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GMOs help us combat global food security and sustainability challenges

This post was originally published on GMO Answers' Medium page.

Every day, farmers around the world use GMOs to help combat threats to food and the environment. Whether helping to protect crop yields against plant diseases, weeds, pests, or to reduce water use, GMOs are one of modern agriculture’s many innovations that allow farmers to grow more food with fewer resources. 



The benefits of GMOs don’t stop at the farm. GMO crops can help to reduce food waste and combat under-nourishment around the world.

In particular, GMOs play an important role in addressing food security challenges in developing nations.

The banana is one of the most important staple food crops in East Africa. It feeds more than 100 million Africans and is mainly grown by smallholder subsistence farmers. But the banana is also vulnerable to pest infestation and various diseases, most notably the banana bacterial wilt disease, which ripens fruit prematurely – leading to the death of plants and rotting of fruits.

Scientists are working on a GMO banana that is resistant to bacterial wilt, using a gene from a sweet pepper.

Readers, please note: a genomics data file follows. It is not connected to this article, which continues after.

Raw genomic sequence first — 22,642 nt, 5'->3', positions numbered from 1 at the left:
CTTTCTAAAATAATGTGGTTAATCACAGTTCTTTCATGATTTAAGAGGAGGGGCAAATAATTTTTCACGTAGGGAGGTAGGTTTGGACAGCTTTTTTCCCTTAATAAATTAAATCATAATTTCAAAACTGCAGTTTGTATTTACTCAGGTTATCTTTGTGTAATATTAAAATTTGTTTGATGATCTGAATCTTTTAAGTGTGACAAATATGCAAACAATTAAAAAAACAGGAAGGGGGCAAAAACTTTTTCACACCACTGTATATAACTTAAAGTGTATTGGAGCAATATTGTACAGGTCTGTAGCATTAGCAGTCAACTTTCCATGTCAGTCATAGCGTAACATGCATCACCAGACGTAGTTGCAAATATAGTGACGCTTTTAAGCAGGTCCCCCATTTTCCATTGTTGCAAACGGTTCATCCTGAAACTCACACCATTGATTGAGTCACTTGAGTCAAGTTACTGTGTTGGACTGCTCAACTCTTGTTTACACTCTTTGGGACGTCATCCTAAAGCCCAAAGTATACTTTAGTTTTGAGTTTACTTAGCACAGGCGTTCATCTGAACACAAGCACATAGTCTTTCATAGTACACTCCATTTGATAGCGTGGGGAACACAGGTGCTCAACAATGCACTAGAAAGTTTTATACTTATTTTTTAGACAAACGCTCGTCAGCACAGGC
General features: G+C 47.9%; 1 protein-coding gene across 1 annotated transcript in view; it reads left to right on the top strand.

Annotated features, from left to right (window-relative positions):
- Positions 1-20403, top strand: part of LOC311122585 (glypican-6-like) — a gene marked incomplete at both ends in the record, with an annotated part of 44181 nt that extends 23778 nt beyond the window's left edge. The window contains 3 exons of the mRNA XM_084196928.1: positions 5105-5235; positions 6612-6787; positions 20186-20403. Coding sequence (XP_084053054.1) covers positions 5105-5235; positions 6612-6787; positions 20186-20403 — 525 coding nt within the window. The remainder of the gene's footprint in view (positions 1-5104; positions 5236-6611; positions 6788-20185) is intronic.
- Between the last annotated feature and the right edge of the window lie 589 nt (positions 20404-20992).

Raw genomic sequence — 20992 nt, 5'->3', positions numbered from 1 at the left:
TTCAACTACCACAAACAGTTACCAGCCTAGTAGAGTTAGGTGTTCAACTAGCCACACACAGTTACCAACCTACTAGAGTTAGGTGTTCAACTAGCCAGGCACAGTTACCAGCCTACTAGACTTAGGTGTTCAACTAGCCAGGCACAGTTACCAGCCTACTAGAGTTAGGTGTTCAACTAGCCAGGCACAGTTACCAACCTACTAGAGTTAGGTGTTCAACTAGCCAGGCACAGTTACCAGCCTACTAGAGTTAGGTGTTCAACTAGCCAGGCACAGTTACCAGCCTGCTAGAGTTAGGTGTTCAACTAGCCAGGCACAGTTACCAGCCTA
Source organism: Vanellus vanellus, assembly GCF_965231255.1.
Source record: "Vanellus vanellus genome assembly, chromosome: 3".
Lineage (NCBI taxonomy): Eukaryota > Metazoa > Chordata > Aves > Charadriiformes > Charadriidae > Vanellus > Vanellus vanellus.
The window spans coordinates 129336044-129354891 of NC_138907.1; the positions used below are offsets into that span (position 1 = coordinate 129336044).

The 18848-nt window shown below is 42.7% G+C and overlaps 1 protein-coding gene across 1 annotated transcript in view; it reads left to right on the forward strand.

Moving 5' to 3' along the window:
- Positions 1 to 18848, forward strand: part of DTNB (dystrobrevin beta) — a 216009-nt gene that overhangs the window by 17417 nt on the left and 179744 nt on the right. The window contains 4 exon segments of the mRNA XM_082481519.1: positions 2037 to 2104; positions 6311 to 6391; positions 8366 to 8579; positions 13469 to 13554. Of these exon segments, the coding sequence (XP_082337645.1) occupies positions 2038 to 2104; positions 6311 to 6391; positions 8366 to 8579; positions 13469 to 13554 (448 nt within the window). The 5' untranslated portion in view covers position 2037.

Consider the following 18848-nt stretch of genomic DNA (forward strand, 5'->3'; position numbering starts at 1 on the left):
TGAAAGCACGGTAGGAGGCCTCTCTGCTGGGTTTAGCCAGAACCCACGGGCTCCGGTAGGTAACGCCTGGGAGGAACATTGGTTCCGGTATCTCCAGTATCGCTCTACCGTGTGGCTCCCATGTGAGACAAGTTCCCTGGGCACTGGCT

Rice is an important staple food source for more than half of the world’s population and accounts for between 30-72% of the energy intake across Asia alone. GMO rice, or ‘Golden Rice,’ which gets its name from its yellow color, is more nutritious than rice that isn’t genetically modified since it’s packed with beta-carotene, a rich source of vitamin A. Vitamin A Deficiency is a known cause of death and blindness in the developing world – one which ‘Golden Rice’ can help address. Recently, the U.S. FDA approved Golden Rice – marking the third positive international assessment of this GMO crop and taking us one step closer to helping the people who need it most. 

The GMO Hawaiian papaya has helped save an important industry for Hawaiians since it came to the U.S. market in 1998. For decades, the Hawaiian papaya had been devastated by the papaya ringspot virus, which greatly reduced crop yields and production. Once the GMO Hawaiian papaya was approved and planted, the production and viability of the fruit increased tremendously, restoring the lifeline industry for Hawaiians. By managing the spread of the ringspot virus, this innovation helps underscore the impact GMOs can have on revitalizing a community.



Feeding the world’s growing population through sustainable means is a big goal. But by using GMOs to help increase agricultural productivity and make farming more sustainable, it is a goal within reach.